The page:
• Former Vodafone exec promoted to top job after three years as Truphone COO.
  • Harry Odenhoven spent 15 years at Vodafone between 2003 and 2018.
  • Predecessor Ralph Steffens departs after almost seven years in the role.


Truphone switches CEO amid takeover probe

Source: Truphone

Former Vodafone executive Harry Odenhoven was named Truphone Chief Executive following the departure of Ralph Steffens.

In a brief LinkedIn post, the new CEO highlighted his “new step in a great company”, after three years as chief operating officer at the eSIM-based service provider.

Truphone is yet to formally announce its change in leadership, but Odenhoven’s LinkedIn profile indicates he took on the CEO role this month.

Odenhoven served Vodafone in six different roles stretching across 15 years between 2003 and 2018. He arrived at then-Vodafone Netherlands as General Manager (of Portals) in 2002, following Vodafone’s takeover of content joint venture Vizzavi, and worked his way up to become Group Customer Experience and Operations Director by April 2015.

Odenhoven takes the Truphone helm from BT alumnus Ralph Steffens, who flagged he was departing in August.

Also posting on LinkedIn, Steffens talked up the commercial growth of the company under his leadership, noting that, in 2016, “we saw the reluctance and defensiveness in the industry as an opportunity”.

In a few years, Truphone became the leading provider of eSIM technology”, he said, which “allowed us to scale from 50,000 provisioned connections to more than 20 million”.

It is worth noting, however, that Truphone remains a loss-making business. Its most recent financial results — for the year to 31 December 2020 — disclosed a net loss of £16m (€18.4m).

Steffens said he will “rest, recharge, reflect, and travel” before considering his next move.

Steffens joined BT in 2003, where he served as Senior Director, Network Solutions, UK for four years, followed by the role of Managing Director, Service Delivery. He departed for Australia’s NBN in 2011, before joining Reliance Jio as President & Chief Operating Officer in 2014.

A matter of national security

Odenhoven takes the helm at an uncertain time for Truphone, with a proposed acquisition of the company currently the focus of a national security probe.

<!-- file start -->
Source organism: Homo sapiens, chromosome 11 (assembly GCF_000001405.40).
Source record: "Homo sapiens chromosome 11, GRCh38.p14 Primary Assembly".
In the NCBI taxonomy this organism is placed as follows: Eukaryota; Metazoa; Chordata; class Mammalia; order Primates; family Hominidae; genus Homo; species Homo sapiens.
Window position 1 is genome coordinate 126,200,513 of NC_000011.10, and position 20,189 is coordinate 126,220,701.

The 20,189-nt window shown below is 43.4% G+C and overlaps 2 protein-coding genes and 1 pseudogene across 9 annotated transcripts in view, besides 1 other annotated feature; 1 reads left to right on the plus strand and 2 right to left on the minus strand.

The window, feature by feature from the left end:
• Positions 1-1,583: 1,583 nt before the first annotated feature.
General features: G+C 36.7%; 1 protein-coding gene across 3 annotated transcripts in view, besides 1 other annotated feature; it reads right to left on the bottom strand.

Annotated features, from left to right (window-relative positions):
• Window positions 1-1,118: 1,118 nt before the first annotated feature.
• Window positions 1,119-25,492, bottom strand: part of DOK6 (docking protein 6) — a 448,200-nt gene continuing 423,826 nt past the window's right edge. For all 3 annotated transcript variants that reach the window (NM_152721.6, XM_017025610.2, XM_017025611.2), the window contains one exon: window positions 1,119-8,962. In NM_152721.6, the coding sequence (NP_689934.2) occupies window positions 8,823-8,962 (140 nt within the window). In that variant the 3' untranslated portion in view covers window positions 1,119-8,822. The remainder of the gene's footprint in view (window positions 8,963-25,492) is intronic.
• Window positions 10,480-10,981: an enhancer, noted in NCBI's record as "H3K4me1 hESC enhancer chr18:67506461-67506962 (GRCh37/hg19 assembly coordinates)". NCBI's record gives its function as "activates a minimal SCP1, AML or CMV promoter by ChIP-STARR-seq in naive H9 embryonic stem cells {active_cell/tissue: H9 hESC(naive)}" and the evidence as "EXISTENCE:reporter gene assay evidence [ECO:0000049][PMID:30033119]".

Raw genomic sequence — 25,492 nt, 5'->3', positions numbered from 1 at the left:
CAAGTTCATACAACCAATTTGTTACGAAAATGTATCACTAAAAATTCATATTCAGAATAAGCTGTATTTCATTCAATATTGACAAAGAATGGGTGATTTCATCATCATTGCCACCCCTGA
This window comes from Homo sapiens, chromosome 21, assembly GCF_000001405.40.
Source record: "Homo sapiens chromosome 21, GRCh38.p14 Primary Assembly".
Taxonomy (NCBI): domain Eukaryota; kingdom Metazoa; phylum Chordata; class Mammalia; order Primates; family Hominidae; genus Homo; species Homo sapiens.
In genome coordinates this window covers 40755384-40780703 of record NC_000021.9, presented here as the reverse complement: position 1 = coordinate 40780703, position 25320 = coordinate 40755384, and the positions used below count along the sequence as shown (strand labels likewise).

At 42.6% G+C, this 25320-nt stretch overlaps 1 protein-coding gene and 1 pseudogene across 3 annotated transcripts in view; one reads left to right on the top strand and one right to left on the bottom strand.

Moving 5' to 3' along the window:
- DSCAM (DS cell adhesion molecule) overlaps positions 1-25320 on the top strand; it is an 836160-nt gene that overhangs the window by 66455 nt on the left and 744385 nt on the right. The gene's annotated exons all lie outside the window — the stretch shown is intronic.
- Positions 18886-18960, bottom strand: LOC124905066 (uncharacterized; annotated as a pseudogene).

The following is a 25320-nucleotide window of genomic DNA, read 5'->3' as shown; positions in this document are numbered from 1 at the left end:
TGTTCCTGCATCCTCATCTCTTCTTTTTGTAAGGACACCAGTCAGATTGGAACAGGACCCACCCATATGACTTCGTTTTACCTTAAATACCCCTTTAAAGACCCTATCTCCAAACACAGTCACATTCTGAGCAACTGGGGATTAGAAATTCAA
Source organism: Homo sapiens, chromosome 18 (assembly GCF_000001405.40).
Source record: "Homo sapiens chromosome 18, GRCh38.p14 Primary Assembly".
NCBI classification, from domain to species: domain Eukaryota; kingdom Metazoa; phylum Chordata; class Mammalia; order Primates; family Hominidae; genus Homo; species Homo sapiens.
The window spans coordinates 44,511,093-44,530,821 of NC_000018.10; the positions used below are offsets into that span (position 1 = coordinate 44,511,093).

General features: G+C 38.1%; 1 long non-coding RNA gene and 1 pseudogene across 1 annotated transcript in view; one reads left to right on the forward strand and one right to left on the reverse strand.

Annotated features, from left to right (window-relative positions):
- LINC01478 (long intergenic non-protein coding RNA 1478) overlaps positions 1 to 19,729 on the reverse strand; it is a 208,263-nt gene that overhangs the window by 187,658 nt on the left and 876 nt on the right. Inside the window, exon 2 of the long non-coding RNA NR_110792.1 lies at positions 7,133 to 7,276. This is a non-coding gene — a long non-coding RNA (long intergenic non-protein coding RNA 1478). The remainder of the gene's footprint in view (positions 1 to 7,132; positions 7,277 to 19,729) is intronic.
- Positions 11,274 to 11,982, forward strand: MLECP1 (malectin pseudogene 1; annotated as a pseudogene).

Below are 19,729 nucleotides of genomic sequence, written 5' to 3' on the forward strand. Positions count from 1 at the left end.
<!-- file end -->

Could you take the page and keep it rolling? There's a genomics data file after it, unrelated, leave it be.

In mid-July, it was reported that UK security services had flagged the deal based on a contract Truphone holds with BT, resulting in the Department for Business, Energy & Industrial Strategy calling in the deal for review. Sky News suggested that the review may imperil the deal, and the future of the business, with cash reserves said to be dwindling rapidly.

The deal said to be causing BEIS consternation involves BT contracting to use the Truphone remote SIM provisioning platform. Few details are available about the contract itself (BTwatch, #336).

In early-September, an updated Sky News report claimed that the UK government had extended the probe by up to 45 working days, enabling further scrutiny of the transaction.

Restructuring specialist FRP Advisory instigated a sale of Truphone after first being appointed by Truphone management in April 2022 to address the impact of widespread sanctions on businesses with Russian ownership following the invasion of Ukraine. The ownership structure of Truphone is somewhat opaque, although it appears that its largest stakeholder is currently Roman Abramovich, while two other Russian oligarchs, Alexander Abramov and Alexander Frolov, also hold significant stakes. The majority of investment in the business in recent years has come from either Abramovich‐controlled vehicles or from Abramov and Frolov.

The business, which remains fully operational, had been valued at £410m in 2020, but was sold for a nominal £1 (with a deferred consideration dependent on its performance). The intended buyers are Hakan Koç, co-founder of used car digital sales platform Auto1, who is set to take 90% of the business, and Pyrros Koussios, a telecoms veteran and private equity investor, who will acquire the remainder.